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Services and Resources for Children and Young Adults in Public Libraries
NCES: 95357
September 1995

General Information on Public Libraries

Although the survey's focus was on services to children and young adults, some basic information about libraries was collected: the number of patrons in a typical week, the weekly hours of operation, the number of librarians, and the number of children's, young adult, and youth services specialists on staff.


About 18 million people entered a library in a typical week in fall 1993, an average of 1,180 per library building (Table 2). Thirty-seven percent of these library patrons were children and 23 percent were young adults (Figure 1). Weekly patronage was related to the metropolitan status of the libraries. with urban libraries having the largest number of patrons pr week and rural libraries having the smallest number.

Hours of Operation

Library buildings were open an average of 39 hours per week in fall 1993. Libraries having 1,000 or more patrons per week were open more hours than those serving fewer than 200 patrons. Similarly, urban libraries were open longer hours than rural libraries.

Although the average number of hours responded was 39, this number does not capture the diversity in operating hours across libraries (Figure 4). Libraries reported hours of operation from 10 or fewer hours per week (6 percent of libraries) to 61 or more hours per week (13 percent).

Library Services Staff

At the time of  the survey (spring 1994), tie mean number of public service librarians2 per library building was 3.8 (Table 3); however, because of the wide variation in number of librarians per library, this figure can be misleading. More than half of all libraries had only one or two librarians --30 percent had only one and 23 percent had two (Figure 5). Moreover, a small fraction of libraries (2 percent) had no public service librarian. At the other end of the spectrum, 10 percent had 9 or more librarians.

The average number of librarians per building varied by metropolitan status and number of patrons per week, with urban and large libraries having more librarians than rural and small libraries (Table 3).

Children's, Young Adult, and Youth Services Specialists

Two of eve~ five libraries had a children's specialist 11 percent had a young adult specialist, and 24 percent had a youth services specialists on staff (Figure 6). Youth services specialists spent about half of their time on children's services (55 percent) and 22 percent of their time on young adult services (Table 2). In those libraries that had specialists, the children's specialist was available an average of 36 hours per week, the young adult specialist was available 31 hours, and the youth services specialist was available 37 hours. Since the average library was open 39 hours per week, these specialists were available most of the time that the library was open.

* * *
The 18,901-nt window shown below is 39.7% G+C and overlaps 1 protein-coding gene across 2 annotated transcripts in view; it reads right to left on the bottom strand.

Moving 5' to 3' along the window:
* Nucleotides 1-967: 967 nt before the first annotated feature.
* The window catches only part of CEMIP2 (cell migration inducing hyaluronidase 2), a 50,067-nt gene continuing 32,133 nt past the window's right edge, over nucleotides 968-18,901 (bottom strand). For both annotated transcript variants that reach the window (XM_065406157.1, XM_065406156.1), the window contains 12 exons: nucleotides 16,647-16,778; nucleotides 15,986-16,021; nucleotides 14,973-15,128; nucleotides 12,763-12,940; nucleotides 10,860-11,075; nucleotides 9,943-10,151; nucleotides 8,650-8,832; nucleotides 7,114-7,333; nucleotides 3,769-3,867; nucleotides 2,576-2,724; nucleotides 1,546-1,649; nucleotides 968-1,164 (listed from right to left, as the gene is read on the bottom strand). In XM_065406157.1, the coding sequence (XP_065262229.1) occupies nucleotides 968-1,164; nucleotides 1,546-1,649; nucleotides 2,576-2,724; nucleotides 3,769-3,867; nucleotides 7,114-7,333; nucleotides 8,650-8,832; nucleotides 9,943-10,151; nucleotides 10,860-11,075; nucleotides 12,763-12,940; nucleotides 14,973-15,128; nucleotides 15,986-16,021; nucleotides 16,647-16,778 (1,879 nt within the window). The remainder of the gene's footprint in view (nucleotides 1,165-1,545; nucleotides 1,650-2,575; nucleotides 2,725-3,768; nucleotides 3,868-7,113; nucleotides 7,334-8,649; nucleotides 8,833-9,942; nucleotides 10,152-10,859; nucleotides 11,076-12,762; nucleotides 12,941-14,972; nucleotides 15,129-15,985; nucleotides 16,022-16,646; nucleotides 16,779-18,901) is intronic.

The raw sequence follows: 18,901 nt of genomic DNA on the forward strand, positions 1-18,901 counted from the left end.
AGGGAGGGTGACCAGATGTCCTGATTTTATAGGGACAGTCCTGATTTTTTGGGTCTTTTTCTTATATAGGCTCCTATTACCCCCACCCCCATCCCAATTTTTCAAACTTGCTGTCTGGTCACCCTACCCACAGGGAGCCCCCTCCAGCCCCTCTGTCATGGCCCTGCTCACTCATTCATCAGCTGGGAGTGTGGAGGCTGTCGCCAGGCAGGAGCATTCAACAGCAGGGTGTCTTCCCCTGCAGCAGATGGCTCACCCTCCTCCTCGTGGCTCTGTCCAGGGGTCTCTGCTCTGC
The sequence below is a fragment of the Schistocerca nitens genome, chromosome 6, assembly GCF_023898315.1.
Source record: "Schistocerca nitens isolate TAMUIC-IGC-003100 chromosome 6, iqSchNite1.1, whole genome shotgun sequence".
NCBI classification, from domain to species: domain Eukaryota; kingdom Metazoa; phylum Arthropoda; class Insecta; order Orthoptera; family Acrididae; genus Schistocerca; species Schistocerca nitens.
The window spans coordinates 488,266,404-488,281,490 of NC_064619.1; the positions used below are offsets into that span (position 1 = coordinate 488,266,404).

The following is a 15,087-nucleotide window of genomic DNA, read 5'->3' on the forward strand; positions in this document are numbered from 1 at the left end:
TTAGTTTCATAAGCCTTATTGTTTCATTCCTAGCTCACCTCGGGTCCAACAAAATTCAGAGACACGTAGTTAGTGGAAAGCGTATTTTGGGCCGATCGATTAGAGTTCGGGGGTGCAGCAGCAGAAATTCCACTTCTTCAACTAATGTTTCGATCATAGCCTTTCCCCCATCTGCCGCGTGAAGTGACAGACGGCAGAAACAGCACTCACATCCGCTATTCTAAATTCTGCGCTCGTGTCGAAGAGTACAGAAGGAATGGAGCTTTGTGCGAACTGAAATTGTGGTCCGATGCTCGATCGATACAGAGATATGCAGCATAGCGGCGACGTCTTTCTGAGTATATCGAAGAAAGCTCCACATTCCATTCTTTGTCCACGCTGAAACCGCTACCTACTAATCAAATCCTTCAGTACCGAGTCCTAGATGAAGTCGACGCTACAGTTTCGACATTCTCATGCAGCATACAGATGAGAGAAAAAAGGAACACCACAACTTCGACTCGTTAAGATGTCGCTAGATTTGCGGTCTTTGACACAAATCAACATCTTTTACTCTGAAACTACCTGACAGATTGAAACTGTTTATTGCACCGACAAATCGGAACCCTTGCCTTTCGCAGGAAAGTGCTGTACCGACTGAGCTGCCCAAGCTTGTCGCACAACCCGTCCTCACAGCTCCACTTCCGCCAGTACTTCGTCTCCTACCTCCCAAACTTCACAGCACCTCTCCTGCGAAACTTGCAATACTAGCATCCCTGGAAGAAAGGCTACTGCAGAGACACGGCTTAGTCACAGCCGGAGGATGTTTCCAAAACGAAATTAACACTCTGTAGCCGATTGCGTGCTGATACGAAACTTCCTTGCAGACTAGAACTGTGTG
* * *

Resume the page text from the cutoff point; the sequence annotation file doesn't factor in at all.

Of the estimated 58.500 public service librarians in public libraries in spring 1994, an estimated 9,300 were children's specialists, 2,050 were young adult specialists, and 6,200 youth services specialists (Table 3). Although youth (children and young adults) constitute 60 percent of public library patrons, librarians specializing in services to youth makeup only 30 percent of the public service librarian population, a ratio of one youth services specialist to every 618 youths.

Comparisons with Earlier Surveys

The demographics of public libraries have not changed greatly over the last 5 years. Average patronage per week, number of librarians per library, and number of hours open per week are similar, if not identical, to the number reported in the two FRSS surveys conducted in the late 1980s (Table 4). There appeared to be very little change in either the number of children and young adult patrons or the percentage of libraries having a children's specialist or a young adult specialist. It is important to note that the earlier surveys defined the age ranges for these groups, whereas the current surveys did not.

2 Librarians were defined as those who provide service directly to the public. Respondents were instructed to count all paid staff who work as librarians, regardless of classification. But to exclude volunteers and support staff such as clerical workers, book shelvers, or desk attendants. Respondents were also asked to count persons, rather than full-time equivalents.